The topspin roll volley is taken from the front at around net height where you're able to get under the ball and lift your paddle from a low position to a high position. It requires a mid-powered backswing. This motion and power create some nice topspin and pace to keep the opponents on their far end of the court.

It's most often a great setup shot, but because of the spin and power, you might be able to force an error out of your opponents.

When to Use a Topspin Roll Volley: Keep Opponents at Their Baseline

When you and your partner are at the kitchen line and you've got your opponents back at their baseline, this is a great tool to keep them there. This usually presents itself after the third shot drop, where the receiving team was able to successfully keep the serving team at their baseline on the serve return.

4. Third Shot Drop

Speaking of third shot drops, it wouldn't be a best pickleball shot list without mentioning this one. Sure, it's not as creative as some of the others on this list, but we'd argue it's perhaps the most important shot of the game.

If you ever plan on getting to 4.0, you have to master the third shot drop. In any rally, the sequence goes serve, return of serve, then the third shot. It's the second time the serving team touches the ball and the first shot that gets the live ball past the two-bounce rule.

Strategically, this is a vulnerable time for the serving team because it's the first moment that volleying is allowed during the live ball, and the receiving team will get first dibs at volleying while you've perhaps had to stay back because the ball needed to bounce first before you can respond to the return of serve.

The third shot drop is meant to neutralize the receiving team's ability to control the court by sending soft shots into their kitchen where they can't use it to go on the offense. At best they'll simply be able to return the ball. The ball will fall low and stay out of reach of a volley, and since there's no volleying in the kitchen, their biggest strength based on sequence is no longer a factor.

Either way, it leaves enough time and space for the serving team to make it to their kitchen line.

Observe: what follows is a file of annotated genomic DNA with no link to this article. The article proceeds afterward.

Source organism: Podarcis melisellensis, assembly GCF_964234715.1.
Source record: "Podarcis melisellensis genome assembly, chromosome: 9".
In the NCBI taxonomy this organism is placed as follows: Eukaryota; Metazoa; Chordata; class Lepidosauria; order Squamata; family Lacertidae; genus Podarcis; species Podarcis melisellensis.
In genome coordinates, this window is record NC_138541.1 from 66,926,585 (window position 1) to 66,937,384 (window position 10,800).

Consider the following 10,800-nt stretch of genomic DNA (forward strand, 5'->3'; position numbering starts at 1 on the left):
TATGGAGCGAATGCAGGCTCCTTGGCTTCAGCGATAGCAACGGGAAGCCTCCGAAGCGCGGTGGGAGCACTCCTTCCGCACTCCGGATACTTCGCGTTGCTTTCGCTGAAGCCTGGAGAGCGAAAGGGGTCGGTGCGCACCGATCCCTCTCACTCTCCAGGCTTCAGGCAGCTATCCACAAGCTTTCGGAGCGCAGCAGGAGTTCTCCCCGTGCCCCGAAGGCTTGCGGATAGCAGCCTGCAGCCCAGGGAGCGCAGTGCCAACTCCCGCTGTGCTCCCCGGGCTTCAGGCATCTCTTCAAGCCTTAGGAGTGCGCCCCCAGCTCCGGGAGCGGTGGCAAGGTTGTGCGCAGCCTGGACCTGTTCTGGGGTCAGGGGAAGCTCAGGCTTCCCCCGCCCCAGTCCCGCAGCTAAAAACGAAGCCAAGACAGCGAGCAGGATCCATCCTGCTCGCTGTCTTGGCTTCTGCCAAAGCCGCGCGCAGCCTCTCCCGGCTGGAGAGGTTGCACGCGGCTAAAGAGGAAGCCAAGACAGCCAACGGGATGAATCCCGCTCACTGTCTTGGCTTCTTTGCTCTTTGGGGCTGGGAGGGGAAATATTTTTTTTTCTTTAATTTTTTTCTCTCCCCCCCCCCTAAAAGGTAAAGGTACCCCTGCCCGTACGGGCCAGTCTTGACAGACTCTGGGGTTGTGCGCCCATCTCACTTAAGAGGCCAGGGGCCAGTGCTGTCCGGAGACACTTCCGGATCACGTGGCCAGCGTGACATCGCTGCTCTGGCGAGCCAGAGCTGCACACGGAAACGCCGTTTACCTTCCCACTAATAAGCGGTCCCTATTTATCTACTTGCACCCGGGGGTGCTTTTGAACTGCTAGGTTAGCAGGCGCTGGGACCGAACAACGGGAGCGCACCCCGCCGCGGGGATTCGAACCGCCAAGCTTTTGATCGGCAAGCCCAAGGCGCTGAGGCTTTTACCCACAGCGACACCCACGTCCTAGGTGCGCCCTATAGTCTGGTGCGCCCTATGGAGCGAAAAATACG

With a semi-open paddle face and a lighter grip (use your soft hands here), the third shot drop has a little arc to it and lands low.

When to Third Shot Drop: Low and Steady

Well, of course, you should consider this drop shot for the third shot - keeping in mind what your purpose is for the third shot. Your mission is just to get your side to the kitchen line without giving up control of the court. That's it.

So the real decision surrounding when is whether to drop or third shot drive. If you're pushed back to your baseline or your angle is somehow more challenging on your third shot, this is a great time to drop it. The motion is low to high, so it removes the barrier of a poor angle. But the third shot drop isn't just for getting out of jams, it's a reliable third shot, and one of the main reasons people choose to drop instead of drive on their third shots.

5. Erne

Love it or hate it, the kitchen in pickleball is one of the things that truly make the sport unique. This 7-foot stretch from the net is the source of many curses on the court, and at the top of the list is volleying in the non-volley zone. So if you're someone that's constantly falling prey to volleying in the non-volley zone, the Erne might just be the shot for you.

The Erne is a shot designed to truly test the rules of the kitchen as it allows you to hit the ball at an angle, usually down or at a harsh angle right near the net, and is technically a way to volley above the kitchen.

But how could this be? There's no volleying in the kitchen, it's called the non-volley zone after all... Since the kitchen is technically a 2-D area, as long as you or any part of your body (or items you're wearing or holding) don't make physical contact with the kitchen, then you're able to hit over the kitchen. There are three ways to successfully hit an Erne - aka volley the ball over the kitchen:

  1. Perimeter: If you run around the kitchen (kitchen line to sideline) without your feet touching any line, you can successfully hit the ball out of the air over the kitchen.
  2. Through: If you run through the kitchen, you're able to hit the ball out of the air if you're able to firmly plant both of your feet outside of the sideline of the kitchen before making contact with the ball.
  3. Jump: And of course, there's the coolest way to do an Erne, which requires jumping over the kitchen where you take the ball from the air, but make sure you land completely outside of the kitchen and that your start begins outside of the kitchen as well.

When to Hit An Erne: Opponent Struggling at Their Kitchen Line

This won't be the most common shot in your arsenal, or at least it shouldn't, because getting it wrong means you've opened a huge gap on your side of the court or you've committed a fault by taking the ball while touching the kitchen. But one scenario where an Erne is reliably devastating to your opponents is when you're in a dink rally at the kitchen line.

If you send the ball down the line and the opposition has to run toward their sideline to send it back, there's a good chance your opponent hits it into the corner of your kitchen, making it a prime candidate for an Erne response. You'll be able to smash it back or send it into their kitchen at an unreturnable angle.